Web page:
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Bourdais, Dixon concede Sato was unstoppable at Barber

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Bourdais, Dixon concede Sato was unstoppable at Barber
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Apr 8, 2019, 3:45 PM

Neither third-placed Sebastien Bourdais, who ran the Honda Indy Grand Prix of Alabama on a rare two-stop strategy, nor runner-up Scott Dixon believe there was any way to beat eventual winner Takuma Sato on Sunday.

Polesitter Sato led 74 of the 90 laps around Barber Motorsports Park, and despite a late-race mistake that saw the Rahal Letterman Lanigan Racing-Honda launch off the track at the Turn 8/9 chicane, his nearest pursuers admit they probably didn’t have the pace to beat him.

Bourdais, who started fifth on a two-stop strategy, said that making the necessary fuel mileage in his Dale Coyne Racing with Vasser-Sullivan Honda wasn’t an issue but he did worry that the tires wouldn’t hold up for 30-lap stints.

He recalled: “By lap 15, 16, I was like, ‘Guys, I am not so sure I can hang on to that car for another 10 laps…’ It was really tricky, and for us to start with the Firestone red [softer alternate compound] used tires already might have been a little bit over-optimistic. But it worked out.

“Hats off to the boys and the SealMaster Honda crew. They obviously had maybe more faith than I had myself to be able to wheel that thing all the way through lap 26 or whatever it was.

"The plan was to hit 29, so when I saw that, I was like, ‘Man, that's going to be a long end of the race and divide that race in one more stop. I wasn't worried about fuel – fuel was not a concern today. It was very easily achievable, but the problem was to be able to hang on to the tires.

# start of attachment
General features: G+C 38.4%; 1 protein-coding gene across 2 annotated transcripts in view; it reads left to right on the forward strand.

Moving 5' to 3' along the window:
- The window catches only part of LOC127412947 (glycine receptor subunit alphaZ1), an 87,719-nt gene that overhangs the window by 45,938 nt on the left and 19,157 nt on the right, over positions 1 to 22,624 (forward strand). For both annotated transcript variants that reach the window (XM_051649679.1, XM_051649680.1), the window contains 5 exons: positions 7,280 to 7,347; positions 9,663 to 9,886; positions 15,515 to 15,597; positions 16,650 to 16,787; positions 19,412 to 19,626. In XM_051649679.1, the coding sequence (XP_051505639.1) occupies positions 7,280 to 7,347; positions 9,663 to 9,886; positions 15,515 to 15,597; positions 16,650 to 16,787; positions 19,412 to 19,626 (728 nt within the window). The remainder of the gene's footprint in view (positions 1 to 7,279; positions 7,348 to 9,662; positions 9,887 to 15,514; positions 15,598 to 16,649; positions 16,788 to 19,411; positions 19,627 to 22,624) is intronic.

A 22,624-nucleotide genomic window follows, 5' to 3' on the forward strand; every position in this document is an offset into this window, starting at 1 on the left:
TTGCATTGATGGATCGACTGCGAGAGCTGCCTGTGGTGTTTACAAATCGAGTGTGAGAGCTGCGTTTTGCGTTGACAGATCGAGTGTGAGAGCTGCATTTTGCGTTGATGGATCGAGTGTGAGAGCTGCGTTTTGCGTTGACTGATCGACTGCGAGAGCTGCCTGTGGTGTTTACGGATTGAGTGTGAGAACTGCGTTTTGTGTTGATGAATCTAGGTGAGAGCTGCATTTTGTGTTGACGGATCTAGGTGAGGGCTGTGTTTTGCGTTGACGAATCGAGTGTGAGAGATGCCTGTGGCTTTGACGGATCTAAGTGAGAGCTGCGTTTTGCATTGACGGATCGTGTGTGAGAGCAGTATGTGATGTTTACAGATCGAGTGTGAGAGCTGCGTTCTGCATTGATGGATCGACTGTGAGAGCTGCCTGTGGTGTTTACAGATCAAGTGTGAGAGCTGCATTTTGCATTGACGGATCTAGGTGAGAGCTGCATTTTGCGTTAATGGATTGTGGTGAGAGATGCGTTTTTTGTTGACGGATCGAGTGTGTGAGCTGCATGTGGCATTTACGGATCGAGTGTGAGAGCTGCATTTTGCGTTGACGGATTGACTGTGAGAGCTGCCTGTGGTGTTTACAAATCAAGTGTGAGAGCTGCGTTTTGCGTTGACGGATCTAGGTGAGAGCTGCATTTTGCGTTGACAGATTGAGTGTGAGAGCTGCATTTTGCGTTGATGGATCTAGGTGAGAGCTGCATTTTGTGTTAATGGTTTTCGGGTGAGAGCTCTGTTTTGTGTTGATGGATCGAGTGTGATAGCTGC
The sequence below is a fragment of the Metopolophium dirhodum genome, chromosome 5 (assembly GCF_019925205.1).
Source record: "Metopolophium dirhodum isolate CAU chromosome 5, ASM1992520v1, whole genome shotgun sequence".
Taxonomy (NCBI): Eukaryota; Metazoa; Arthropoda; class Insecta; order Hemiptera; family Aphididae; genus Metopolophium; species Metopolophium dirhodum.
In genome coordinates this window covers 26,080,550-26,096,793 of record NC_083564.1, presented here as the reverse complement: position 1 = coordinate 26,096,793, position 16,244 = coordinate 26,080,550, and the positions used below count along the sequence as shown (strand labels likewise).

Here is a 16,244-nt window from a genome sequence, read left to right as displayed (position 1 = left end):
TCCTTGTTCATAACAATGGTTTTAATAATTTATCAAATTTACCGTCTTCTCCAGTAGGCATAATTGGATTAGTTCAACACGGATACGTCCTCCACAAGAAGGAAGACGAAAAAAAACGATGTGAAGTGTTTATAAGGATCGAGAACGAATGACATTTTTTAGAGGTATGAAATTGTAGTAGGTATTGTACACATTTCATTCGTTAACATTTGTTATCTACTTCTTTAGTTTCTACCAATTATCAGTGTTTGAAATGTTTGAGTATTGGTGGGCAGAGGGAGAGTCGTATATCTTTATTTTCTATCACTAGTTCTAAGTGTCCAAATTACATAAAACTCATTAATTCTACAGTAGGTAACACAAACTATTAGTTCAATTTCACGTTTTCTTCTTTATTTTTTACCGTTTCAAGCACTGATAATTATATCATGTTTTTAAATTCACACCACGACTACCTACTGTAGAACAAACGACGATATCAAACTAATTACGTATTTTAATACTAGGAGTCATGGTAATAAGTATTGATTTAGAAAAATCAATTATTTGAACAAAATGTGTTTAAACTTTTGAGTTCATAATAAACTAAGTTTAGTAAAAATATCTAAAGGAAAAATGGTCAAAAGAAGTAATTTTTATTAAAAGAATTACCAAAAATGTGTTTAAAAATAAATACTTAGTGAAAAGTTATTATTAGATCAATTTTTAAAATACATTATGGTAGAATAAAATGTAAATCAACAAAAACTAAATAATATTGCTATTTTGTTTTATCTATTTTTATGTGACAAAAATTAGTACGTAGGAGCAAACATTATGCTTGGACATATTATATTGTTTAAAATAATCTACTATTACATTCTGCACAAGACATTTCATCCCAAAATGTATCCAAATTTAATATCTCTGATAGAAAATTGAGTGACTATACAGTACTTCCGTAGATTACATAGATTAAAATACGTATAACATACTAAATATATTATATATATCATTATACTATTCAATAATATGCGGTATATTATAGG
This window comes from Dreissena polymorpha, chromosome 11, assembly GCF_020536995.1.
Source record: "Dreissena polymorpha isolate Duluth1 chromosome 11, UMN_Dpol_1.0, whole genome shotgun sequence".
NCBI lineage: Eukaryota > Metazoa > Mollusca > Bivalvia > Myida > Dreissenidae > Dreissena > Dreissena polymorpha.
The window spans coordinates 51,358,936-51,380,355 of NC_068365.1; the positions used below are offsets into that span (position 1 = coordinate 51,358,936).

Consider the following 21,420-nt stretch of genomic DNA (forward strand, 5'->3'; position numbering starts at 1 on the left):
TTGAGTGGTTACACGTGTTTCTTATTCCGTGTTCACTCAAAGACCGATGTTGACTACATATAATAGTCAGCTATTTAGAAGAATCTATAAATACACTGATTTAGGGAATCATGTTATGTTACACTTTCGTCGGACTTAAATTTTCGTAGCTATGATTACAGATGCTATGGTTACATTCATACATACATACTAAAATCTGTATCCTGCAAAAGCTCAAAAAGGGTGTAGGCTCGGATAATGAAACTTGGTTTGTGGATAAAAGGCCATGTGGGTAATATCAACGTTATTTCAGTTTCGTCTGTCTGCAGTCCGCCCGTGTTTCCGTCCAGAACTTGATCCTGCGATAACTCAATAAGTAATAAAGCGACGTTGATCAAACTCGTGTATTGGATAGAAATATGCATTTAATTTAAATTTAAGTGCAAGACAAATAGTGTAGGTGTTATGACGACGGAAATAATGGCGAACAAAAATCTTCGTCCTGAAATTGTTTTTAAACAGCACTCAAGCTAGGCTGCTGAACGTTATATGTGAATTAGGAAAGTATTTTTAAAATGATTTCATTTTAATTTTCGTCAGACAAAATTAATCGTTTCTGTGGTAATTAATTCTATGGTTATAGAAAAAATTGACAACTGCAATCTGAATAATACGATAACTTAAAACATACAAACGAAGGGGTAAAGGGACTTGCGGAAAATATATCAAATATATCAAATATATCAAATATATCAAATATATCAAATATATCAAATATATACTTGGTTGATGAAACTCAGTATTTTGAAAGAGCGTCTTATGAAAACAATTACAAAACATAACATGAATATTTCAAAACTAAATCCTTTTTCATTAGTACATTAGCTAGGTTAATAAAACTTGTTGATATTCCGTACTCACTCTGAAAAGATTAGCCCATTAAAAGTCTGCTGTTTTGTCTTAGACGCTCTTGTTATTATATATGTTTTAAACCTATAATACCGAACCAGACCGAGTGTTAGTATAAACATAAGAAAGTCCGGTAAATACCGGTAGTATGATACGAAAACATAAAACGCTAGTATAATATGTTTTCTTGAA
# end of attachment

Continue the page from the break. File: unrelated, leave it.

“The sun came out, and that was the last thing I needed to go as long as we did and as deep as we did on the stint. As soon as the sun came out every time, it was not consistent, but every time the sun would come out, the temp would go up instantly, and you would lose a half a second a lap.”

Bourdais moved into the lead when his three-stopping rivals pitted for the first time, and when he made his own first stop he came out in second ahead of Dixon. But a longer stop when everyone pitted under caution approaching two-thirds distance, because his tank was nearer empty than his rivals, dropped him behind Dixon.

Although Bourdais had a pace advantage over the Ganassi driver in the final stint – fresh alternate-compound tires and more push-to-pass boost left – he said Dixon’s defense was “played to perfection” and that Sato was never going to be beaten.

Said Bourdais: “I think Sato had us pretty much covered just by the fact that he managed to get himself a very big lead early on and distance himself from the rest of the pack.

"He did that by kind of playing his strengths early and going [with the tire strategy sequence] brand new reds and then new blacks, new blacks. In hindsight, maybe that would have been the right thing to do for us. We had the tires, we just really thought that the option tire was going to be better.

“I wish I would have seen the outcome of the race without the yellow, but I don't know that I would have had anything for Sato because he was just too far up the road for us, and it would turn into, again, track position.”

Five-time and reigning IndyCar champion Dixon concurred with Bourdais verdict on Sato admitting his only hope had been Sato’s brief trip into the Turn 8/9 sand trap.

“I saw it, and I was hoping he went a little further off,” grinned the Ganassi driver, “but it was his race today. He deserved it. That was the only thing he did wrong, and he caught it.

“We tried to put pressure on him. It was actually quite tough to get close this year, and I think that's because the grip level was quite low, so it was really hard to get close. In that situation when I pressured him, my tires went off.

“Bourdais really charged with about 10 to go and then he made another run with a couple to go. He had a lot of [push-to-pass] left and he nearly had us. It was definitely a nail-biting situation for the #9 car there.”

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About this article

Series IndyCar
Event Birmingham
Drivers Sébastien Bourdais , Takuma Sato , Scott Dixon
Author David Malsher